Russia Says Ukraine Isn’t “Ready for Dialogue” – Hope for a new round of negotiations between Russia and Ukraine was dashed on Thursday when Russian Foreign Minister Sergey Lavrov told state media that Ukraine is “not ready for dialogue.”
His comments also suggest that Russia is not willing to budge on any of its original demands for Ukraine even if a new round of negotiations were to begin.
“Obviously, Kyiv is not ready for dialogue,” Lavrov told RIA Novosti.
“Putting forward all sorts of ideas and ‘formulas of peace,’ Zelensky cherishes the illusion of achieving, with the help of the West, the withdrawal of our troops from the Russian territory of Donbas, Crimea, Zaporizhzhia and Kherson region, the payment of reparations by Russia, the turnout ‘with confession to international tribunals’ and the like.”
Lavrov said that Moscow would not talk to anybody “under such conditions” and even went as far as accusing the government in Kyiv of controlling and suppressing dissent – something Russian legislators have actively worked towards through new laws implemented following the announcement of Putin’s “special military operation” in February.
“It is difficult to say whether adequate politicians remained in the territories controlled by the Kyiv regime, especially given the widespread practice of suppressing dissent and extrajudicial reprisals against dissent. Can some sane political figure appear in Kyiv later? Wait and see,” Lavrov continued.
What Zelenskyy Is Proposing for Ukraine War
Zelenskyy’s 10-point peace plan, first announced in November during the G-20 summit, contains several provisions that Russia has explicitly rejected.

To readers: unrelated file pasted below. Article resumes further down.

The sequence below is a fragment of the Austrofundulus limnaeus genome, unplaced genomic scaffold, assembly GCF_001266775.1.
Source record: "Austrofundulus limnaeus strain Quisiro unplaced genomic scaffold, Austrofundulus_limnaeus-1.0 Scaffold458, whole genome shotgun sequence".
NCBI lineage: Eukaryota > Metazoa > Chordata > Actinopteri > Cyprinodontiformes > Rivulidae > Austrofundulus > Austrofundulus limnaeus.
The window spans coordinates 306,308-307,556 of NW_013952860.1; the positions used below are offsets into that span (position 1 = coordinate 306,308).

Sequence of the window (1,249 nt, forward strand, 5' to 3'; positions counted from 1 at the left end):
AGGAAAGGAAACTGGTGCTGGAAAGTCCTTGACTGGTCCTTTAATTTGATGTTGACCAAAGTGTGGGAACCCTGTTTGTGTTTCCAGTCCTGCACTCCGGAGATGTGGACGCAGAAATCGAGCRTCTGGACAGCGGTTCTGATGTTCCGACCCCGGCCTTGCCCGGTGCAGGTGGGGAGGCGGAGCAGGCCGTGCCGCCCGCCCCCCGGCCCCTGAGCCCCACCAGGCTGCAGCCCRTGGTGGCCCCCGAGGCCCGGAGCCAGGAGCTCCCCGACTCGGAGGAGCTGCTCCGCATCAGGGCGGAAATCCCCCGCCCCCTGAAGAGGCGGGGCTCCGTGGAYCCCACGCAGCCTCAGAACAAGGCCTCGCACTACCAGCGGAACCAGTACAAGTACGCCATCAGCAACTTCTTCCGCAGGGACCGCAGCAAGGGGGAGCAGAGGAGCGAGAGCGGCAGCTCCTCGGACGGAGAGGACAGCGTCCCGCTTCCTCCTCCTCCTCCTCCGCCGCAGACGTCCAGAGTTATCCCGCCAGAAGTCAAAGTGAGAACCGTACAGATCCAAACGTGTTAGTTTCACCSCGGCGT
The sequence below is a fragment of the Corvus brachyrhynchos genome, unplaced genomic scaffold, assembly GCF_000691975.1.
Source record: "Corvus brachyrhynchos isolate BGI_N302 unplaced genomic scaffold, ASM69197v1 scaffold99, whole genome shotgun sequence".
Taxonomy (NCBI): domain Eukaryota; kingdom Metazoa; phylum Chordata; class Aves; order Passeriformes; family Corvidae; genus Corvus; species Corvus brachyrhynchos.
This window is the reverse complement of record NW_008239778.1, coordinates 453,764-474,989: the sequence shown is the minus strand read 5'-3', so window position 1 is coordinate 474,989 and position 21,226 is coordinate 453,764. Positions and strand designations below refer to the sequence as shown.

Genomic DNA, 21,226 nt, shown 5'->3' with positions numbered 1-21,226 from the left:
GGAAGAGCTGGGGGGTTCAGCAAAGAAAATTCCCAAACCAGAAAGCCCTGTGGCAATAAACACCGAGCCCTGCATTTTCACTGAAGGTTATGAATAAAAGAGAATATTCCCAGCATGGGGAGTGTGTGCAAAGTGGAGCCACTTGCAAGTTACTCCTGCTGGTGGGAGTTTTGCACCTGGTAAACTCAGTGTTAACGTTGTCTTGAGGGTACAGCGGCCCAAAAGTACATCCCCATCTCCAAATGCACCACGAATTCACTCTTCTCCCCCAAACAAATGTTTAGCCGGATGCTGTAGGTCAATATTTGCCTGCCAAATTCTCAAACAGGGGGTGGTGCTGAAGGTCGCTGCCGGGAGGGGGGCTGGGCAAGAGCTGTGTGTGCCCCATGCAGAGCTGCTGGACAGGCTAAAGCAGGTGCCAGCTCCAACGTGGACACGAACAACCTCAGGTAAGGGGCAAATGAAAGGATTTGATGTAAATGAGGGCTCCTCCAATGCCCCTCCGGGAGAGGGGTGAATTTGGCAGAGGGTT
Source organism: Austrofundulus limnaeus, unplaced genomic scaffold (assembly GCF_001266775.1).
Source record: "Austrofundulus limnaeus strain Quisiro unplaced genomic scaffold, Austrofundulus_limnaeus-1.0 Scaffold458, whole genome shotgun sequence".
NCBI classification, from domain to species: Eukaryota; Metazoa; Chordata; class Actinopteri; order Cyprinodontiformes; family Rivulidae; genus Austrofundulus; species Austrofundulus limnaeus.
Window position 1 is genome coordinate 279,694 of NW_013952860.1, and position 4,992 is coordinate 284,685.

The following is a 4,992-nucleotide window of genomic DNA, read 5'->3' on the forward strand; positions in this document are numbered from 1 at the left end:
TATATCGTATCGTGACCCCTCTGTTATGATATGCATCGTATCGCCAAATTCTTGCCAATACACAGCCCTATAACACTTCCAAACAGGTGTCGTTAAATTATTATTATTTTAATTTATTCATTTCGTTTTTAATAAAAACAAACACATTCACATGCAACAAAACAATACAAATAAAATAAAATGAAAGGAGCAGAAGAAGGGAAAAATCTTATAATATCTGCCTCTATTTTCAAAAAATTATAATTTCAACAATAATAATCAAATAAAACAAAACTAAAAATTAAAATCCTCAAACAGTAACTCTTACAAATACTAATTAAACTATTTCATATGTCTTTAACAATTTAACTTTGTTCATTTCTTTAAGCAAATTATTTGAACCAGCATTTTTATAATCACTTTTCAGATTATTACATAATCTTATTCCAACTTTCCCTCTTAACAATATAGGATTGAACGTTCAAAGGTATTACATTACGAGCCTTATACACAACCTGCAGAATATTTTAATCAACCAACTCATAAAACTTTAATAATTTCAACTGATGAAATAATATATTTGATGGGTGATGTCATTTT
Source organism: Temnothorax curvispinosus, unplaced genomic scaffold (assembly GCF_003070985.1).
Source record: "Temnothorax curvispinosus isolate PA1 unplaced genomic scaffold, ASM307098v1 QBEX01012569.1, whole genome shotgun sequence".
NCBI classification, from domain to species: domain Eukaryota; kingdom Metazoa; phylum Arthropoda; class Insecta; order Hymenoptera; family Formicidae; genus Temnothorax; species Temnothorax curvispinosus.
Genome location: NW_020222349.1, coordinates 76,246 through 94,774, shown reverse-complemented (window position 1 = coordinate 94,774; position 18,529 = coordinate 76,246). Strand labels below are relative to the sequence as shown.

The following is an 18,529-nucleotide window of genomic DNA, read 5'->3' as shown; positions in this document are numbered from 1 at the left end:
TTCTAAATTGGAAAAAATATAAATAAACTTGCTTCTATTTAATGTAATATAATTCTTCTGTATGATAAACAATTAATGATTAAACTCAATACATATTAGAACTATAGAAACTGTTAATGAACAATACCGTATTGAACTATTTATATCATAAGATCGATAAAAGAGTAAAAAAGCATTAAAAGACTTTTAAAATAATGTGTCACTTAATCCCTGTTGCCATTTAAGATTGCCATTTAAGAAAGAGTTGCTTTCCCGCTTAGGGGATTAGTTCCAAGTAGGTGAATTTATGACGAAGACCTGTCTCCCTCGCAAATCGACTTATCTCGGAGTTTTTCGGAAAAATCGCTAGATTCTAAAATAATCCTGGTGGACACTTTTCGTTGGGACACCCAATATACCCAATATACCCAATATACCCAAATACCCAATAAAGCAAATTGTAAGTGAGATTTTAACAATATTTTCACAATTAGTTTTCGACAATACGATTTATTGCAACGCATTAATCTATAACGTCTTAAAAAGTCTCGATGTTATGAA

Under the plan, Russian forces would need to leave the Zaporizhzhia Nuclear Power Plant, food security would be guaranteed by ensuring all Ukrainian grain exports can go ahead, and energy security would be achieved with price restrictions on Russian energy resources.
As part of the energy security proposal, Zelenskyy also demands that Russia assist with the reconstruction of Ukraine’s power infrastructure.
All prisoners and deportees must also be freed by the Russian side, under the plan, and Ukraine’s territorial integrity must be guaranteed – which would include returning Crimea to Ukrainian control.
Along with a plethora of other proposals, ranging from a special tribunal to prosecute Russian war criminals to new security guarantees for Ukraine, and Zelenskyy’s plan is the complete opposite of what Russia has demanded repeatedly throughout the conflict.
While the proposal isn’t new, it hit the headlines again this week when Zelenskyy revealed that he had discussed his ideas with Indian Prime Minister Narendra Modi.
Jack Buckby is 19FortyFive’s Breaking News Editor.